Federal Crime or State Crime? Here’s the Difference, Virginia.

The Constitution of the United States grants each state the right to govern itself. When it comes to breaking the law in Northern Virginia or in any state, though, some criminal cases are heard in federal court and some in state court. What determines whether a criminal offense is deemed a federal rather than a state crime?

What is a Federal Crime?

An action that breaks a federal law—one that is illegal in every state in the nation, no matter where it is committed—is a federal crime. Both federal and state law governs some areas of criminal law; in these cases, federal law takes jurisdiction due to the Supremacy Clause of the U.S. Constitution. Also, if a state law contradicts a federal law, a federal judge will nullify the state law because it is unconstitutional.

If you are arrested for a federal crime, the following will likely happen:

  • A federal agent, such as an FBI agent, will arrest you.
  • A U.S. Attorney in a federal district court will prosecute you.
  • If you are sentenced to confinement, you will serve your time in a federal prison.

In comparison, if you are arrested for a state crime, this is the scenario:

  • You will be arrested by a state officer, such as a police officer.
  • You will be prosecuted in state court by a district attorney or other state prosecutor.
  • If you receive jail time, you will serve your sentence in a county jail or a state prison.

Federal crimes can generally be described in one of the following ways:

  • The crime takes place in more than one state.
  • The crime involves national welfare or security.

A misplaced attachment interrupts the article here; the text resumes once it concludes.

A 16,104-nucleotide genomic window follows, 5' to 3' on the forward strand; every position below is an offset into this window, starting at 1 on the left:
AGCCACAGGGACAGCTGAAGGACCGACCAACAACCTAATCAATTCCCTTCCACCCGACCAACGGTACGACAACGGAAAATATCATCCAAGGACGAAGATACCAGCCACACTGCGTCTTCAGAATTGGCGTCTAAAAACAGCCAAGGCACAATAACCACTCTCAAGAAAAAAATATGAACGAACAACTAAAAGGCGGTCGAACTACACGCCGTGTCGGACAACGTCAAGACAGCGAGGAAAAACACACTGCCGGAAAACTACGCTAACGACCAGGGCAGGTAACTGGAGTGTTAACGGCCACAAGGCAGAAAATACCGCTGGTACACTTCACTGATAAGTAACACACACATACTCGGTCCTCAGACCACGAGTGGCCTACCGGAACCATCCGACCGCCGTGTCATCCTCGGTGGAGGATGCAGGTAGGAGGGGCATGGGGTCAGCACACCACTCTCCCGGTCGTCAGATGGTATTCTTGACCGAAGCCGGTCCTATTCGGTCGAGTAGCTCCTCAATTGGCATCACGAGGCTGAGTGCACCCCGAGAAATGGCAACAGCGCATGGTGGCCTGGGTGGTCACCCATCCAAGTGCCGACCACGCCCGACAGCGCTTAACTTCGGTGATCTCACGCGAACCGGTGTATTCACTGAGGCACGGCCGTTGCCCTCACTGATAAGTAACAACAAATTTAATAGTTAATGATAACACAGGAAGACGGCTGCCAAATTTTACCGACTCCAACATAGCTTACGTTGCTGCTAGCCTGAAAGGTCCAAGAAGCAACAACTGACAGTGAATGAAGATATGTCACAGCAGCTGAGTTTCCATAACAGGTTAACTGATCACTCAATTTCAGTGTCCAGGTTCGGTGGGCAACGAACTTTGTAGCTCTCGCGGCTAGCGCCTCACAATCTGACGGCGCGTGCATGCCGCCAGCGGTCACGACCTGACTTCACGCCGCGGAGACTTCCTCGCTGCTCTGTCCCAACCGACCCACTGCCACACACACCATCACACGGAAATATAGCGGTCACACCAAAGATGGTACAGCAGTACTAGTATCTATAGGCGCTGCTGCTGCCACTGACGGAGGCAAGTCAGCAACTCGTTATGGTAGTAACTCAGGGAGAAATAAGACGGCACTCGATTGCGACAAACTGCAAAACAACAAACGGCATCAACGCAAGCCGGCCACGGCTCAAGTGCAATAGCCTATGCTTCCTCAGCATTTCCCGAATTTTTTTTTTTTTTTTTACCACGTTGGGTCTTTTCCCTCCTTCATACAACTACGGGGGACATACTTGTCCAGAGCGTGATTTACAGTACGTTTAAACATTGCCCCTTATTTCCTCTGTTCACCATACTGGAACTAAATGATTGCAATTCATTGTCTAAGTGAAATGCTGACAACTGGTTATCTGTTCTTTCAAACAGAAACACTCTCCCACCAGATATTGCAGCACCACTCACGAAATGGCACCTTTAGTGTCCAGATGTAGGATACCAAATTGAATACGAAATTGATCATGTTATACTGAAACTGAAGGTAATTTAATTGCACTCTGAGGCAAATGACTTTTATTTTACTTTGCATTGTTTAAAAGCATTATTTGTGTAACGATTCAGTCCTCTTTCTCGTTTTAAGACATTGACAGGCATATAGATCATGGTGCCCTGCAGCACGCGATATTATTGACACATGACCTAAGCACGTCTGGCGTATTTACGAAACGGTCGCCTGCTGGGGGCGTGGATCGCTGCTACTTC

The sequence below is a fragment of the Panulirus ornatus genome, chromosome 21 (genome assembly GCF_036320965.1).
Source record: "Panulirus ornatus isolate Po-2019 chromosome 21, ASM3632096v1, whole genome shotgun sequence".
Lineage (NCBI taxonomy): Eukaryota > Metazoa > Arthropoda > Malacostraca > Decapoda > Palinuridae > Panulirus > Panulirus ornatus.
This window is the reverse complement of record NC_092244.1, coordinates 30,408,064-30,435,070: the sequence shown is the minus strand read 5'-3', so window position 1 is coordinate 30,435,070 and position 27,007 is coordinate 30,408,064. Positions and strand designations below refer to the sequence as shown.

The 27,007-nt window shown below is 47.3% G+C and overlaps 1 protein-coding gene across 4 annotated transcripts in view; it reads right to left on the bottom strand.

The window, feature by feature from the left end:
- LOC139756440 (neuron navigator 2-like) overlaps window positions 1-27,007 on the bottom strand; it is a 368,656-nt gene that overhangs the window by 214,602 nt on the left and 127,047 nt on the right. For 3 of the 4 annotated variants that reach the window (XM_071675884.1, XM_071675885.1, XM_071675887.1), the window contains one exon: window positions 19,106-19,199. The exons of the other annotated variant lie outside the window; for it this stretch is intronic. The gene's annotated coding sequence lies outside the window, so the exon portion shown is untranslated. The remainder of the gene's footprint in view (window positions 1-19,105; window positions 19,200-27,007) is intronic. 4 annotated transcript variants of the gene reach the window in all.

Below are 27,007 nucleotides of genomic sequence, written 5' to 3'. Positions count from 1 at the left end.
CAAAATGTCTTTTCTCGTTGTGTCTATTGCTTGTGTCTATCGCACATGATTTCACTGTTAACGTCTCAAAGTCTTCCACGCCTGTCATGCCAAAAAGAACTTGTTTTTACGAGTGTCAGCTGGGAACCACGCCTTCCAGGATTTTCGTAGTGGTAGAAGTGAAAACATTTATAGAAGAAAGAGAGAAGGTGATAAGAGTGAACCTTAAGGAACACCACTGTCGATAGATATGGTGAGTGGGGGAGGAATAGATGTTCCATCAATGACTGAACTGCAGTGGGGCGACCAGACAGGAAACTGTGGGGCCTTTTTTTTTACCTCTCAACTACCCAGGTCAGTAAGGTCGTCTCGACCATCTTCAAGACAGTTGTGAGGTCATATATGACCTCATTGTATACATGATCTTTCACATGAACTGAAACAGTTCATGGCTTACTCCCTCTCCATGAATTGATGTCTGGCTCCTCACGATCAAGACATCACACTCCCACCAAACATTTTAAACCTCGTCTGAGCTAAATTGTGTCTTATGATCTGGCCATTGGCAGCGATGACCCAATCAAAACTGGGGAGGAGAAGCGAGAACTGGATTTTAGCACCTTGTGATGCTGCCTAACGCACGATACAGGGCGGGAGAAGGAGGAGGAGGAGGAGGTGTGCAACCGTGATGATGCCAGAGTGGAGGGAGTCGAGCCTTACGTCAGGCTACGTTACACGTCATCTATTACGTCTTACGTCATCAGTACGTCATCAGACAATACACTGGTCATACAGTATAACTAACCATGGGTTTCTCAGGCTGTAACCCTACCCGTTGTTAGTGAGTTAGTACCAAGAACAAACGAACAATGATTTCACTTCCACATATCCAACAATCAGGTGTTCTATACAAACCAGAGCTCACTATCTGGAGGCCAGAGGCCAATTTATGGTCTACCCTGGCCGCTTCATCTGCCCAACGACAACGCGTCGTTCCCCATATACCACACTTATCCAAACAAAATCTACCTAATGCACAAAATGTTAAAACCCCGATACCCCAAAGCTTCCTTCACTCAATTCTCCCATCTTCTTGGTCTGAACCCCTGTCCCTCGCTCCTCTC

• The crime violates a federal statute.
  • The crime takes place on federal property.

Not only the trial location and personnel differ for federal criminal cases. Rules for the trial procedure and evidence are also different from those for state cases. A different procedure is used to determine sentencing, including minimum sentence guidelines. The penalties are usually more severe for federal crimes than for state crimes.

Which Crimes Are Considered Federal Crimes?

This is just a partial list, but here are some of the more common federal crimes:

  • Antitrust violations;
  • Drug trafficking;
  • DUI or reckless driving on federal property;
  • Embezzlement;
  • Hate crimes;
  • Identity theft;
  • Immigration violation;
  • Insurance fraud;
  • International and domestic terrorism;
  • Kidnapping across state lines;
  • Mail fraud;
  • Money laundering;
  • Weapons charges; and
  • Tax fraud or evasion.

Because federal and state criminal cases are handled differently, if you are charged with a federal crime in Northern Virginia, you need a lawyer who is skilled in the federal criminal justice system. The federal criminal defense attorneys at Taylor Law Company in Fairfax know their way around both federal and state court. We can also serve as local counsel for the Eastern District of Virginia if your own lawyer is not registered to practice in federal court here. Call Ms. Taylor at 703-385-5529 to set up a FREE, immediate, no-obligation consultation.